When you attend a student matinee at Lincoln Center Theater, you know you're in for a memorable time of it. The kids laugh at any hint of inspired silliness, groan audibly at any sign of injustice, and, if there's any suggestion of sex, are liable to hoot in a way guaranteed to make an actor adjust his or her timing.
In other words, students, who are prepared for performances in their schools by the talented teaching artists of LCT's Education Department, are vibrantly alive. This week, at a Wednesday matinee of A Free Man of Color, the 927 students in attendance were something else, more than usually I mean: they were extraordinarily attentive. Newspaper pundits and professional pessimists love to moan that texting-mad teenagers have such fractured attention spans that they are unable to sit still long enough to eat dinner let alone to take in a two-and-a-half hour afternoon of live theater.
But I'm here to tell you: the quality of the students' attention was inspired. What John Guare, in a post-show talkback with the teens, called the "magic bridge" that exists between performers and patrons was especially enchanted at the matinee. Jeffrey Wright, who plays Free Man's main character, Jacques Cornet, spoke for everyone present when he told the students that "the consensus backstage was that you were the best audience we've had."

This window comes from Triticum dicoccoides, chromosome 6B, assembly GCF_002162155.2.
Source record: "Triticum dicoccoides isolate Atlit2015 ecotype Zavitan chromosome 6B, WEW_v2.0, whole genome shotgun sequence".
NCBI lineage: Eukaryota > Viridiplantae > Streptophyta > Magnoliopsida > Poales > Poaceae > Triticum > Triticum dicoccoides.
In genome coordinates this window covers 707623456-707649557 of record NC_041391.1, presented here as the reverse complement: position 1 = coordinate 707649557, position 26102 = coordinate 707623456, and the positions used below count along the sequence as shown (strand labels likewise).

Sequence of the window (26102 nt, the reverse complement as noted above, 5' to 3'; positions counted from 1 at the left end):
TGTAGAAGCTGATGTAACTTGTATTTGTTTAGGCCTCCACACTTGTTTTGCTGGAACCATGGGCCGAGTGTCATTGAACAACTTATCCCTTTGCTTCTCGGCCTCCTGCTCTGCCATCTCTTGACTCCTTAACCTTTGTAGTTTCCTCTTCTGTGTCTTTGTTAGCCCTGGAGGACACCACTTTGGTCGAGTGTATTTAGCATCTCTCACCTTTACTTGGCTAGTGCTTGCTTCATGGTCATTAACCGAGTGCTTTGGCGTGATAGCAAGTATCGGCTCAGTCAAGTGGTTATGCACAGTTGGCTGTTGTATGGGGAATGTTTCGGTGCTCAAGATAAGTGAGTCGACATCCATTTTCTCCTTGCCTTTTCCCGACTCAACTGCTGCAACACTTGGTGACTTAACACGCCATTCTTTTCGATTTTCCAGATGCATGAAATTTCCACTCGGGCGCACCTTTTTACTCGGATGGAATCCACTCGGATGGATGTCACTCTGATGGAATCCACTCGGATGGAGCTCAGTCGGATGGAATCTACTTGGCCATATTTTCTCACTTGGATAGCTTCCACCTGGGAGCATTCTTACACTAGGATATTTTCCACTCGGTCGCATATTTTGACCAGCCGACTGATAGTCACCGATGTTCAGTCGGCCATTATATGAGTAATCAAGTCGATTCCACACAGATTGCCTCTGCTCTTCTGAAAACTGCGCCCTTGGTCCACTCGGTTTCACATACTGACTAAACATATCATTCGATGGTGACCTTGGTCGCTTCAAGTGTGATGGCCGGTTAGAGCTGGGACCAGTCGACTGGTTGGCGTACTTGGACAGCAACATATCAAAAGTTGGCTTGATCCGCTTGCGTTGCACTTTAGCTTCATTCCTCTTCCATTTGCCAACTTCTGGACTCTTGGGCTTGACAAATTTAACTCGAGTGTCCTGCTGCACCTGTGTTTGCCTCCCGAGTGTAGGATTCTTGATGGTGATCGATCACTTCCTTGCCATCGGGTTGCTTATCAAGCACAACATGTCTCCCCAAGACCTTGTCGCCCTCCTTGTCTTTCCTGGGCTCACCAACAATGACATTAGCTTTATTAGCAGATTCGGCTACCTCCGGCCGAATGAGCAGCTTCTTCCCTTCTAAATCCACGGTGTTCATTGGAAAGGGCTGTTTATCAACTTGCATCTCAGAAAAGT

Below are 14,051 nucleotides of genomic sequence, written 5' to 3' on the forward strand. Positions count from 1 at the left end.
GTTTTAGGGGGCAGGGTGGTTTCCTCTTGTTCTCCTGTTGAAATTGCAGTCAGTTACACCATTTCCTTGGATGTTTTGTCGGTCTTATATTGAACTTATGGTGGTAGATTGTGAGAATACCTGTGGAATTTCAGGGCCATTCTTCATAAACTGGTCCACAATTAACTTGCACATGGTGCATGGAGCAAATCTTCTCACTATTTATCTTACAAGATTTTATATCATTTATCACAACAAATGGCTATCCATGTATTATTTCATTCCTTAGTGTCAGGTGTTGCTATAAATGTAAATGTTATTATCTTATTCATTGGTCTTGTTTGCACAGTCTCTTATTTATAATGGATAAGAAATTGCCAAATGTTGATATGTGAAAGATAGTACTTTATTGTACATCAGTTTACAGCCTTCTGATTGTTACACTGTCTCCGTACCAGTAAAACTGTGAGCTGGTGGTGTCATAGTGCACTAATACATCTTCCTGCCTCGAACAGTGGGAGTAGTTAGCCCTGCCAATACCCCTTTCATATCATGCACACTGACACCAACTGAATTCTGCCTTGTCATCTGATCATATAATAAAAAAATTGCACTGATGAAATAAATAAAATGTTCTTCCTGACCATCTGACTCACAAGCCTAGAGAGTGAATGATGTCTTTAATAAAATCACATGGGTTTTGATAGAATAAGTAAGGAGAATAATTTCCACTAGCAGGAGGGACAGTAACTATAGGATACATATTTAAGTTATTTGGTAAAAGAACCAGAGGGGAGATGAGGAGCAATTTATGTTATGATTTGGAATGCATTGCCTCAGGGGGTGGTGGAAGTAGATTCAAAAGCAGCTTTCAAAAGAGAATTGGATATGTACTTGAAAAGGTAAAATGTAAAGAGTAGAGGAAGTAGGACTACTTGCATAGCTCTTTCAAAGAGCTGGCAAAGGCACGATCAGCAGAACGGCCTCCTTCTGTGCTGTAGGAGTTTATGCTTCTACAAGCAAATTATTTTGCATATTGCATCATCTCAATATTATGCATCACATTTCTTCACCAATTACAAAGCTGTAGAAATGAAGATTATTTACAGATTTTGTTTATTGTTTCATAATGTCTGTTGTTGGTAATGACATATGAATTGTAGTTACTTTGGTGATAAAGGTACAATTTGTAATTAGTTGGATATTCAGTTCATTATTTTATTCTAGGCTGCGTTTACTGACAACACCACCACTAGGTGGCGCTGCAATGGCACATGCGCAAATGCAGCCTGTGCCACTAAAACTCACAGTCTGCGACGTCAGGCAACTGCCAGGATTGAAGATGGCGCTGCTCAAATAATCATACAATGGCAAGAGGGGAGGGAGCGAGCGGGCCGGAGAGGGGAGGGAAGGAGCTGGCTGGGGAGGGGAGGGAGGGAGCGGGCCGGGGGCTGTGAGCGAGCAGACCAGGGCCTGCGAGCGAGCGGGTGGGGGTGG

The students - who came from fourteen New York City high schools - asked excellent post-show questions. A boy named Kenan, from Opportunity Charter School, asked Guare what inspired him to write the play, and Guare talked about a conversation he had several years ago with the production's director, George C. Wolfe, about creating something for Wright.
Melinda, from High School of Fashion Industries, asked if it was difficult for actors to transition between film and theater. Wright responded that each form has its advantages and differences. "Theater allows space for language and story," he said, as well as for "an immediate relationship with the audience."
Kyle, from PACE High School, asked if the production involved any improvisation. He was told that while the play has a set text, written by Guare, that actors can bring an improvisatory type of freshness and danger to each evening's work. "Each performance is different," said Mos, who plays Murmur, adding that he re-reads Free Man at least once a week to find new meanings in the text.
Tiffany, from High School for Environmental Studies, wondered whether the actors who play slaves find such an experience difficult. Derric Harris, who plays a slave in Free Man, replied, "The first time there was a rehearsal for 'the Slave Ensemble' it struck a chord in me." He added, "We live in 2010, so it's easy to forget where we come from."
Teyonah Parris, who plays multiple roles, commented, "It might be easy or safe to stay detached from the experience of being a slave onstage. But then you realize, 'This is my people's story,' and it can't help but do something to you."
Brendan Lemon is the American theater critic for the Financial Times and the editor of lemonwade.com.